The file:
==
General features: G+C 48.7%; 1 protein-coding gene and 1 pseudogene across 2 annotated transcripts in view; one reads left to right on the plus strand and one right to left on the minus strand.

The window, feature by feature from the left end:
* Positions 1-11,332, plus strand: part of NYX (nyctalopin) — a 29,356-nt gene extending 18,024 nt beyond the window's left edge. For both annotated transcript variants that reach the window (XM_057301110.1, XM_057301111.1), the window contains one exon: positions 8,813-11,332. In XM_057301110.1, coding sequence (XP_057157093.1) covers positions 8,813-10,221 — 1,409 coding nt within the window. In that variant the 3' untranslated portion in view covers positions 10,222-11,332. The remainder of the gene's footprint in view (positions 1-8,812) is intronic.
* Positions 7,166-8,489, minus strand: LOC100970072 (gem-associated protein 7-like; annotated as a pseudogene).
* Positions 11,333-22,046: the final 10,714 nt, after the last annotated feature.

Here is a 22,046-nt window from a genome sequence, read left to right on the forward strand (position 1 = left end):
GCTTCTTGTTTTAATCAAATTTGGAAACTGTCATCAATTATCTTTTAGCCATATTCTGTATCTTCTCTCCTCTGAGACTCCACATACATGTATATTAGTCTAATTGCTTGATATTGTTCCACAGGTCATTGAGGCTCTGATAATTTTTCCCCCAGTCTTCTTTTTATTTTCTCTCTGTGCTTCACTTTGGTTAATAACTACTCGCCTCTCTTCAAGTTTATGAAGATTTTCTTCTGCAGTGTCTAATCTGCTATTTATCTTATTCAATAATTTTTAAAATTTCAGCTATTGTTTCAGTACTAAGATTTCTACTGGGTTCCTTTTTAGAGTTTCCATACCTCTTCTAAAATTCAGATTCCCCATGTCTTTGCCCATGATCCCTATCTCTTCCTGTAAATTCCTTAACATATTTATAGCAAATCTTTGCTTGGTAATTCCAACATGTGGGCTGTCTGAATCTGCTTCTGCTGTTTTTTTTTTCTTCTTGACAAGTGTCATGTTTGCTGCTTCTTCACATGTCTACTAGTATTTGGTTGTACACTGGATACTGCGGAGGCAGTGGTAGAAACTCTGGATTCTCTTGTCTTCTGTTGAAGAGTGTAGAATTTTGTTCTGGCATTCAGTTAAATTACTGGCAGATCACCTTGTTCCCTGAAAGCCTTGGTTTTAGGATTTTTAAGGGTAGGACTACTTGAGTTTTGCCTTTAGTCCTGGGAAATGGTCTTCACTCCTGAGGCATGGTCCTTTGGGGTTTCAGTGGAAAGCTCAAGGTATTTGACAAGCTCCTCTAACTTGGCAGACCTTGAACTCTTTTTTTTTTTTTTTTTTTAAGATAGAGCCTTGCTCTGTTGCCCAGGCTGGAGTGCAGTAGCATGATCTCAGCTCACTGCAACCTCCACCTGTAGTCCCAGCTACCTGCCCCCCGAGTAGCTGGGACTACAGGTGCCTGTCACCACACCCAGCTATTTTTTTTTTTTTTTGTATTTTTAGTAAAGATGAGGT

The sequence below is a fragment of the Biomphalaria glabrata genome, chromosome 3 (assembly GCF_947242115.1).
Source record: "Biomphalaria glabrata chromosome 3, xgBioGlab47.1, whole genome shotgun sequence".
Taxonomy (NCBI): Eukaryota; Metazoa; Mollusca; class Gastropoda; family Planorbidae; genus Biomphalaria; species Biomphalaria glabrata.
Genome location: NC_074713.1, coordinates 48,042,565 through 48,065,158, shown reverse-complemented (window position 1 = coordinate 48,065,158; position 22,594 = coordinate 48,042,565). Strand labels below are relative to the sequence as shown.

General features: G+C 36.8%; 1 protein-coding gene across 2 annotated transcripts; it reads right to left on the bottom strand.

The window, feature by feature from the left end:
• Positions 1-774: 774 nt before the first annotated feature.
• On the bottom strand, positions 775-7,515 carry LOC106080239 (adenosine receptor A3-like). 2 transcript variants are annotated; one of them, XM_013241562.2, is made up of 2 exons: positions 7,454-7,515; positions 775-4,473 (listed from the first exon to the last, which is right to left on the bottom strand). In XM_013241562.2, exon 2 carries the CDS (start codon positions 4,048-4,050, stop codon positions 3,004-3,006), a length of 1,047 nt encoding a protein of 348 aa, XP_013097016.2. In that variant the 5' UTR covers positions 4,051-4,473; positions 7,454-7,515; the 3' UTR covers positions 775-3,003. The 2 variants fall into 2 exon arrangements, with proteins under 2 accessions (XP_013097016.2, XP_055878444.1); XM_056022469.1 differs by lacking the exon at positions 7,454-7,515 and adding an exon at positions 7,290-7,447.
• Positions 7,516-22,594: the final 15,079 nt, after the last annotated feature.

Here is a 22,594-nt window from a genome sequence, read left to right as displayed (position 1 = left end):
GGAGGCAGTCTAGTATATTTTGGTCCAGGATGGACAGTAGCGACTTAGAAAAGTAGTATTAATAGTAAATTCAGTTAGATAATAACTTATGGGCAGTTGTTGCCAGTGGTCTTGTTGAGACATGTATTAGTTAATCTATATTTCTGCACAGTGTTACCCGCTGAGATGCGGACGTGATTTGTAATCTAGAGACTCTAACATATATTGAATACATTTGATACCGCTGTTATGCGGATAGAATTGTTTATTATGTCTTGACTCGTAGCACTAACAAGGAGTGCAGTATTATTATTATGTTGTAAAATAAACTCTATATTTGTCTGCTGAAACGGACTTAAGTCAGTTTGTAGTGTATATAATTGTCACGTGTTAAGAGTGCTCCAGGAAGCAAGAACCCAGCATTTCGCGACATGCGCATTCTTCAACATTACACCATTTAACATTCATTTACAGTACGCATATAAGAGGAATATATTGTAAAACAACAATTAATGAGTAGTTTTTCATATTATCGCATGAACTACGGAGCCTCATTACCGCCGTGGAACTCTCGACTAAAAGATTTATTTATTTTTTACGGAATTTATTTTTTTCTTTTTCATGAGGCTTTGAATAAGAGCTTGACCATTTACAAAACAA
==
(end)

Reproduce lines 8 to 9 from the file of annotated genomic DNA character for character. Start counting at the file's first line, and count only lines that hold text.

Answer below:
The sequence below is a fragment of the Biomphalaria glabrata genome, chromosome 3 (assembly GCF_947242115.1).
Source record: "Biomphalaria glabrata chromosome 3, xgBioGlab47.1, whole genome shotgun sequence".